- Original investigation
- Open Access
Sitagliptin does not reduce the risk of cardiovascular death or hospitalization for heart failure following myocardial infarction in patients with diabetes: observations from TECOS
Cardiovascular Diabetologyvolume 18, Article number: 116 (2019)
To examine the effects of the DPP-4i sitagliptin on CV outcomes during and after incident MI in the Trial Evaluating Cardiovascular Outcomes with Sitagliptin (TECOS).
TECOS randomized 14,671 participants with type 2 diabetes and atherosclerotic cardiovascular disease (ASCVD) to sitagliptin or placebo, in addition to usual care. For those who had a within-trial MI, we analyzed case fatality, and for those with a nonfatal MI, we examined a composite cardiovascular (CV) outcome (CV death or hospitalization for heart failure [hHF]) by treatment group, using Cox proportional hazards models left-censored at the time of the first within-trial MI, without and with adjustment for potential confounders, in intention-to-treat analyses.
During TECOS, 616 participants had ≥ 1 MI (sitagliptin group 300, placebo group 316, HR 0.95, 95% CI 0.81–1.11, P = 0.49), of which 25 were fatal [11 and 14, respectively]). Of the 591 patients with a nonfatal MI, 87 (15%) died subsequently, with 66 (11%) being CV deaths, and 57 (10%) experiencing hHF. The composite outcome occurred in 58 (20.1%; 13.9 per 100 person-years) sitagliptin group participants and 50 (16.6%; 11.7 per 100 person-years) placebo group participants (HR 1.21, 95% CI 0.83–1.77, P = 0.32, adjusted HR 1.23, 95% CI 0.83–1.82, P = 0.31). On-treatment sensitivity analyses also showed no significant between-group differences in post-MI outcomes.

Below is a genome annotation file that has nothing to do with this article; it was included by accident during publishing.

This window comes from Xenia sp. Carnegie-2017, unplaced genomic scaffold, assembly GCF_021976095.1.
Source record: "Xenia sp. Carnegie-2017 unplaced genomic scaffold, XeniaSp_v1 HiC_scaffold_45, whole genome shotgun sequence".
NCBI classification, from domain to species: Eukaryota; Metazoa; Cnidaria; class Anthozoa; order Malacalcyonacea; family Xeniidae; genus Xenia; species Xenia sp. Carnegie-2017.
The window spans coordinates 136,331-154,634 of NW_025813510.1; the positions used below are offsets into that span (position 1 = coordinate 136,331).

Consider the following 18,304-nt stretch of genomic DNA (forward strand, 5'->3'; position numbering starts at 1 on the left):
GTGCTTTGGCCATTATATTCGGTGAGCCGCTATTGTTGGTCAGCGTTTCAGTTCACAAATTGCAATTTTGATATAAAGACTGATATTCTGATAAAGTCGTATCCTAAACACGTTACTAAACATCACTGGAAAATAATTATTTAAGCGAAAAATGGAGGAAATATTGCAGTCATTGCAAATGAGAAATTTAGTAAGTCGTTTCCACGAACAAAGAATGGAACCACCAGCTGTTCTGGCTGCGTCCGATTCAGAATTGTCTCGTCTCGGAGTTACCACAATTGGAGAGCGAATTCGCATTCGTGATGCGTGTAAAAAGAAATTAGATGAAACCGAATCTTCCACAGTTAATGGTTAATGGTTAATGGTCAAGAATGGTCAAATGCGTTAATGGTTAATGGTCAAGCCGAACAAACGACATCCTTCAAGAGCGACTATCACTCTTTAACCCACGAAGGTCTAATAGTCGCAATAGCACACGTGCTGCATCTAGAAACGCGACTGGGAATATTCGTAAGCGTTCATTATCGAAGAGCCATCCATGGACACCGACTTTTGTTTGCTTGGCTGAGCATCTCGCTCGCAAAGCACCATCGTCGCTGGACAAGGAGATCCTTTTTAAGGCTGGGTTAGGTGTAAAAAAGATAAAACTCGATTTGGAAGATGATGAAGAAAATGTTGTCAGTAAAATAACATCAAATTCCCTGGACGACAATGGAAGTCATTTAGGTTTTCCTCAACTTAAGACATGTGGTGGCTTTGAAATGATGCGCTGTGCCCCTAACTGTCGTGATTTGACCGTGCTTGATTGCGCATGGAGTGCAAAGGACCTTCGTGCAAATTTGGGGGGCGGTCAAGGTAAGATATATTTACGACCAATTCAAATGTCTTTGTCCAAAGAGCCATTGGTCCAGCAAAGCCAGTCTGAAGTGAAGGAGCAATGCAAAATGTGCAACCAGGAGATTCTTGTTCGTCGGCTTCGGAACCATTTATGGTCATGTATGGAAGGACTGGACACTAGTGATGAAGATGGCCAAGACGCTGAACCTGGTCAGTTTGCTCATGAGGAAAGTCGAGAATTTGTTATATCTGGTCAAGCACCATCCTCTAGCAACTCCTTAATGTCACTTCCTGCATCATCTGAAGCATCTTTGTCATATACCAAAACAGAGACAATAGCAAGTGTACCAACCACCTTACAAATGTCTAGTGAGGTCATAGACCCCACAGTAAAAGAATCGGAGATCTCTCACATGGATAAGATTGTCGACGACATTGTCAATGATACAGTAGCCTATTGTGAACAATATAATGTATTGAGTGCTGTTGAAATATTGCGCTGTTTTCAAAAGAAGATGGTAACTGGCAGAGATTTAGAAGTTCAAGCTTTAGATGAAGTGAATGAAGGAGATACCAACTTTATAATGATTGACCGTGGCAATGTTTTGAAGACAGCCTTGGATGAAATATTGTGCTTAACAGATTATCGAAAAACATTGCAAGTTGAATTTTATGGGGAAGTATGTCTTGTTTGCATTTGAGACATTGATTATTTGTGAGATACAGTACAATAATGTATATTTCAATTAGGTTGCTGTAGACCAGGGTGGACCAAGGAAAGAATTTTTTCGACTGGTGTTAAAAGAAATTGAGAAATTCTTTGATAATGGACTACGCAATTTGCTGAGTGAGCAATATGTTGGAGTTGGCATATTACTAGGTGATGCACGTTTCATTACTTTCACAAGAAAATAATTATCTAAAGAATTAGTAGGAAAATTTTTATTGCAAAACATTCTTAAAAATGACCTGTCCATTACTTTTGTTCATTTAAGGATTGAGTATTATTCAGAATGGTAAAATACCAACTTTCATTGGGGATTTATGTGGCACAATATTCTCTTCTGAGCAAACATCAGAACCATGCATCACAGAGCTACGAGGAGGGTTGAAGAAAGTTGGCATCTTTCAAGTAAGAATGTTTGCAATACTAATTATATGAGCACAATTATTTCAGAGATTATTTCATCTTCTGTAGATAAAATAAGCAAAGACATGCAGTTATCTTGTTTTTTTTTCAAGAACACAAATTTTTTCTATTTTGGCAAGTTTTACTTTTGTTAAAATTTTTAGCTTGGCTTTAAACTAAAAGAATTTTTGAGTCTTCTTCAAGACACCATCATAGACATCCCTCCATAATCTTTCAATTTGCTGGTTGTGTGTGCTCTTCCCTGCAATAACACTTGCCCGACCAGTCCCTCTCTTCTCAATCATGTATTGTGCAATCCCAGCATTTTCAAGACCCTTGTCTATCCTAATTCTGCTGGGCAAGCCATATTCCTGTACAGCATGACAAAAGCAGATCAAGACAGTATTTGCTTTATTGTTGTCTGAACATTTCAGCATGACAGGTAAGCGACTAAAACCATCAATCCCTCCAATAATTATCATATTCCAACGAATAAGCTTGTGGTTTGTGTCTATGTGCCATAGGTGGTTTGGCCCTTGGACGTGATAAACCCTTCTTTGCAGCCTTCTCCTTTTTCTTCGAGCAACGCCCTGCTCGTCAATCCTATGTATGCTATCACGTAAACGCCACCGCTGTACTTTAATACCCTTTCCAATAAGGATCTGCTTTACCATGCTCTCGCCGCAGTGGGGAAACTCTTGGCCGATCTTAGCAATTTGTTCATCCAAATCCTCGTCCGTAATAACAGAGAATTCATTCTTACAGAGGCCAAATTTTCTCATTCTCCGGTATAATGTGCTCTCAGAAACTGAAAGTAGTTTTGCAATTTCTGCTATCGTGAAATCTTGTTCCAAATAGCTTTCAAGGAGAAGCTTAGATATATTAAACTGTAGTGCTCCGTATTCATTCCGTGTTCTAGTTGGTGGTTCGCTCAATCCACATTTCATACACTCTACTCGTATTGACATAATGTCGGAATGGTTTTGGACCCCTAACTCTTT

In patients with type 2 diabetes and ASCVD experiencing an MI, sitagliptin did not reduce subsequent risk of CV death or hHF, contrary to expectations derived from preclinical animal models.
Trial registration clinicaltrials.gov no. NCT00790205
Dipeptidyl peptidase-4 inhibitors (DPP-4is) lower plasma glucose and glycated hemoglobin in people with type 2 diabetes by inhibiting degradation of endogenous glucagon-like peptide-1 (GLP-1) . They have a low risk for hypoglycemia and are weight neutral . Although two GLP-1 receptor agonists, once-daily liraglutide  and once-weekly semaglutide , have been shown to reduce cardiovascular (CV) events in patients with type 2 diabetes at high CV risk, four CV outcome trials that evaluated the once-daily DPP-4i agents saxagliptin , alogliptin , sitagliptin [7, 8], and linagliptin [9, 10] versus placebo showed no impact on CV death, myocardial infarction (MI), or stroke outcomes.
GLP-1 receptors are expressed on cells in CV tissues , and multiple CV effects of GLP-1 receptor agonism have been demonstrated with administration of native GLP-1, with administration of GLP-1 receptor agonists, and with DPP-4i treatment in preclinical studies [11,12,13,14]. Among these well-documented effects is a substantial (30–50%) reduction in the extent of myocardial necrosis after experimentally induced MI in rodents pretreated with native GLP-1 [15, 16] or with a GLP-1 receptor agonist [17, 18]. Similar experimental approaches with a DPP-4i in mice , rats , pigs , and dogs  produced largely similar results. Regarding potential mechanisms, sitagliptin seems to improve tolerance to ischemia as demonstrated by an improved regional contractility in ischemic segments of the left ventricle [23, 24]. These effects of DPP-4 inhibition may be mediated by protection of mitochondrial function and preventing cardiomyocyte apoptosis, and by interfering with oxidative stress during reperfusion [20, 21]. Theoretically, a smaller infarct size in humans could result in lower incident case-fatality, less post-MI arrhythmogenic risk, and higher residual left-ventricular function with a lower future risk of heart failure or CV death [25, 26].